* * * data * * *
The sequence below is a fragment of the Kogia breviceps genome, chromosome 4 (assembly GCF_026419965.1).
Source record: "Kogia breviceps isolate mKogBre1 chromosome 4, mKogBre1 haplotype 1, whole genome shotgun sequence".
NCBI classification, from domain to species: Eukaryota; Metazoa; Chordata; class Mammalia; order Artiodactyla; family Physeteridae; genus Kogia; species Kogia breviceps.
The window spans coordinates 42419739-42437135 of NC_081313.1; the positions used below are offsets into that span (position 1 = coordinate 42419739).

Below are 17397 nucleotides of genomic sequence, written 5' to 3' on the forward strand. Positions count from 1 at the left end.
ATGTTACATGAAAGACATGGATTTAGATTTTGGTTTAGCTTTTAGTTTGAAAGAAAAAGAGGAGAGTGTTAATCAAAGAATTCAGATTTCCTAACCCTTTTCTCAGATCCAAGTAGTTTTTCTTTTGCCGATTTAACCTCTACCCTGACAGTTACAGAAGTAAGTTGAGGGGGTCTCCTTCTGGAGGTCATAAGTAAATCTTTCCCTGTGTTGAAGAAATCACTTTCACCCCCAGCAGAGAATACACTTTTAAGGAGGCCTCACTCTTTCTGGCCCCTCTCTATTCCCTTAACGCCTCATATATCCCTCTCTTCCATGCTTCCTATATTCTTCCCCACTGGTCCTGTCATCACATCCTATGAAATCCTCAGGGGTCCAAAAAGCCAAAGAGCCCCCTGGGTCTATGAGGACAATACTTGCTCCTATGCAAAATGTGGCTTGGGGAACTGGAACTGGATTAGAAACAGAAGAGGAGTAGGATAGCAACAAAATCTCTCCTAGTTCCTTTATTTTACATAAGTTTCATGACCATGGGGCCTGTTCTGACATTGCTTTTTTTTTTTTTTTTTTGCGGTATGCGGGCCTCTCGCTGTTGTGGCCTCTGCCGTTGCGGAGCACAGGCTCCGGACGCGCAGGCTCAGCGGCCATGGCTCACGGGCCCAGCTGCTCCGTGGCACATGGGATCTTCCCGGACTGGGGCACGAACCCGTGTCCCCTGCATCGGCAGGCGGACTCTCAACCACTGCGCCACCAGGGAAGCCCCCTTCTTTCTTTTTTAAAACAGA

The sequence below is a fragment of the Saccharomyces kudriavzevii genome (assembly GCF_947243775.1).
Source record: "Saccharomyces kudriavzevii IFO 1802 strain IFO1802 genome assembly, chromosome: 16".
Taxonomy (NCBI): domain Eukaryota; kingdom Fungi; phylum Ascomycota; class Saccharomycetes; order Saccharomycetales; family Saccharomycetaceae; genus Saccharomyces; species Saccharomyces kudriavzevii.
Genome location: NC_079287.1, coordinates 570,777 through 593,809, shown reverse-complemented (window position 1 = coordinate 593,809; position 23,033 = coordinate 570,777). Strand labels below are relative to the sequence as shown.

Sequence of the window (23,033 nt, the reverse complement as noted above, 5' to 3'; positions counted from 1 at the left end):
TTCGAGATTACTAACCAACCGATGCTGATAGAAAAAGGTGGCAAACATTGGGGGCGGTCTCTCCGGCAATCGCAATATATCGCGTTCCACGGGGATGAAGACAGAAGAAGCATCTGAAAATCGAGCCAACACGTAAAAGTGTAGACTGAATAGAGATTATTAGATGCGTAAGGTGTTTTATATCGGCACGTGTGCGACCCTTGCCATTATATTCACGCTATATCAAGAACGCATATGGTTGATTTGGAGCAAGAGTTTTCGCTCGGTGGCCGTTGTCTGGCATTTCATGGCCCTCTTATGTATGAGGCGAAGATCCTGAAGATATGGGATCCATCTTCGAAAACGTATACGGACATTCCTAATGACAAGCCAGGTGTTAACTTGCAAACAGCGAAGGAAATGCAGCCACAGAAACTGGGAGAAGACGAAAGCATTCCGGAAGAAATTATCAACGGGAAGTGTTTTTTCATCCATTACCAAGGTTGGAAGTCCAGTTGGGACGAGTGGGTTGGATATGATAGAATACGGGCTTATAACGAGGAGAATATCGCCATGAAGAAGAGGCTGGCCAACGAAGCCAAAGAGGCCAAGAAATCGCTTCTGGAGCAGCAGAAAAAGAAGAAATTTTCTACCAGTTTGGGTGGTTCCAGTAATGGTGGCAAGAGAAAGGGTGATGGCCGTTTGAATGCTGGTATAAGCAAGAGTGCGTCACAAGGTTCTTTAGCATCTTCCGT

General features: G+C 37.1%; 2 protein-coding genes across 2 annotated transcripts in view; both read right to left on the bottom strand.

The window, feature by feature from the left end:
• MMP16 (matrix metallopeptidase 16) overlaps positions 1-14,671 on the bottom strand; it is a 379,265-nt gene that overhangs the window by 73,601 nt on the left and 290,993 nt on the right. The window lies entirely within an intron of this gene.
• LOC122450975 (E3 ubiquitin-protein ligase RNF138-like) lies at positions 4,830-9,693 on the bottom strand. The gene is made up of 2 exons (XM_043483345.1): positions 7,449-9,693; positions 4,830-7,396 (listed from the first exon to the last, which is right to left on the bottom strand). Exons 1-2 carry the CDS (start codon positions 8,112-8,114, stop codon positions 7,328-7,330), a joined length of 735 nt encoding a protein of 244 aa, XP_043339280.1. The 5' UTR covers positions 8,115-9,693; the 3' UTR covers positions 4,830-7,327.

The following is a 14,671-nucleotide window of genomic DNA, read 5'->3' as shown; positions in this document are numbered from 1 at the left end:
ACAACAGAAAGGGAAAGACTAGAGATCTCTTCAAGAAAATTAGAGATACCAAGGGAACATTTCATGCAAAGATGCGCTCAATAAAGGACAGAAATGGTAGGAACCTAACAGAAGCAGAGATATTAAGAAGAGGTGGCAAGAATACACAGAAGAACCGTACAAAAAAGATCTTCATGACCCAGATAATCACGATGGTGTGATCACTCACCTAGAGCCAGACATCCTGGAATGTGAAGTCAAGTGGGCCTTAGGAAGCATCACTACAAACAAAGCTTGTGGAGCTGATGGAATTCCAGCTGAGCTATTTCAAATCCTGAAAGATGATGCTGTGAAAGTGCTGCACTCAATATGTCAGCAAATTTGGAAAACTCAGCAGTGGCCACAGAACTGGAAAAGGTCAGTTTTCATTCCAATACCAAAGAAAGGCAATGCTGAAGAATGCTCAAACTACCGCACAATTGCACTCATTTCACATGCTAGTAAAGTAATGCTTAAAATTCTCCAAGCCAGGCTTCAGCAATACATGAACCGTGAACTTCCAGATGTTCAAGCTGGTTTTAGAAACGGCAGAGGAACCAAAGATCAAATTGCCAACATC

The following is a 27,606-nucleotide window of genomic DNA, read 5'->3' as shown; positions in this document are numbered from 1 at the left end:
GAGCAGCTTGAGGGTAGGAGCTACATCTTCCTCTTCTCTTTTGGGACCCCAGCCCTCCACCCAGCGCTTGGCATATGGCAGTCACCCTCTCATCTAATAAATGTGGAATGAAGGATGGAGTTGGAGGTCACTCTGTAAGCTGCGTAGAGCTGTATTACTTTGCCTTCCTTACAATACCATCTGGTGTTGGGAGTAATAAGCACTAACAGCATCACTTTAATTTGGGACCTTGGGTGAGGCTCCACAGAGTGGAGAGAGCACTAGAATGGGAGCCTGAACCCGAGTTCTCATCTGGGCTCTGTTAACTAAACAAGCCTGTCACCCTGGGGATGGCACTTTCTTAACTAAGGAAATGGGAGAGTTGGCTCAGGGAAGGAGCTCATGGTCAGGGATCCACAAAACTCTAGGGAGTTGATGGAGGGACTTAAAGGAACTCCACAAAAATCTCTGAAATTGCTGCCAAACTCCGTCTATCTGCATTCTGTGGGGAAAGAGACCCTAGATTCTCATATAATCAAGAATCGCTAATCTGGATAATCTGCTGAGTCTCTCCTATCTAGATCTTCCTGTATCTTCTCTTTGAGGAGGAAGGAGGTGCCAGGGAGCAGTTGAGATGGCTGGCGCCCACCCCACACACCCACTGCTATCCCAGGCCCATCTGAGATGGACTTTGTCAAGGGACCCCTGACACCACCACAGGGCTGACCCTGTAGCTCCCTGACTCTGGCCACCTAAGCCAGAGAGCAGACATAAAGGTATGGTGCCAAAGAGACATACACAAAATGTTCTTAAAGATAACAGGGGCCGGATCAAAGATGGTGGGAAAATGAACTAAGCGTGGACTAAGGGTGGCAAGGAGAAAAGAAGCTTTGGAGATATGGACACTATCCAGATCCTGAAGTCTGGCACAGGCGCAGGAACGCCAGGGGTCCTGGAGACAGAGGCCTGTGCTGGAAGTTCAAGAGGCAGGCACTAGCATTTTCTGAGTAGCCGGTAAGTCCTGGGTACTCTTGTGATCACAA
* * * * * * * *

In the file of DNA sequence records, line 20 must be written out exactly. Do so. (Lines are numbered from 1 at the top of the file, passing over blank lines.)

GAGCAGCTTGAGGGTAGGAGCTACATCTTCCTCTTCTCTTTTGGGACCCCAGCCCTCCACCCAGCGCTTGGCATATGGCAGTCACCCTCTCATCTAATAAATGTGGAATGAAGGATGGAGTTGGAGGTCACTCTGTAAGCTGCGTAGAGCTGTATTACTTTGCCTTCCTTACAATACCATCTGGTGTTGGGAGTAATAAGCACTAACAGCATCACTTTAATTTGGGACCTTGGGTGAGGCTCCACAGAGTGGAGAGAGCACTAGAATGGGAGCCTGAACCCGAGTTCTCATCTGGGCTCTGTTAACTAAACAAGCCTGTCACCCTGGGGATGGCACTTTCTTAACTAAGGAAATGGGAGAGTTGGCTCAGGGAAGGAGCTCATGGTCAGGGATCCACAAAACTCTAGGGAGTTGATGGAGGGACTTAAAGGAACTCCACAAAAATCTCTGAAATTGCTGCCAAACTCCGTCTATCTGCATTCTGTGGGGAAAGAGACCCTAGATTCTCATATAATCAAGAATCGCTAATCTGGATAATCTGCTGAGTCTCTCCTATCTAGATCTTCCTGTATCTTCTCTTTGAGGAGGAAGGAGGTGCCAGGGAGCAGTTGAGATGGCTGGCGCCCACCCCACACACCCACTGCTATCCCAGGCCCATCTGAGATGGACTTTGTCAAGGGACCCCTGACACCACCACAGGGCTGACCCTGTAGCTCCCTGACTCTGGCCACCTAAGCCAGAGAGCAGACATAAAGGTATGGTGCCAAAGAGACATACACAAAATGTTCTTAAAGATAACAGGGGCCGGATCAAAGATGGTGGGAAAATGAACTAAGCGTGGACTAAGGGTGGCAAGGAGAAAAGAAGCTTTGGAGATATGGACACTATCCAGATCCTGAAGTCTGGCACAGGCGCAGGAACGCCAGGGGTCCTGGAGACAGAGGCCTGTGCTGGAAGTTCAAGAGGCAGGCACTAGCATTTTCTGAGTAGCCGGTAAGTCCTGGGTACTCTTGTGATCACAA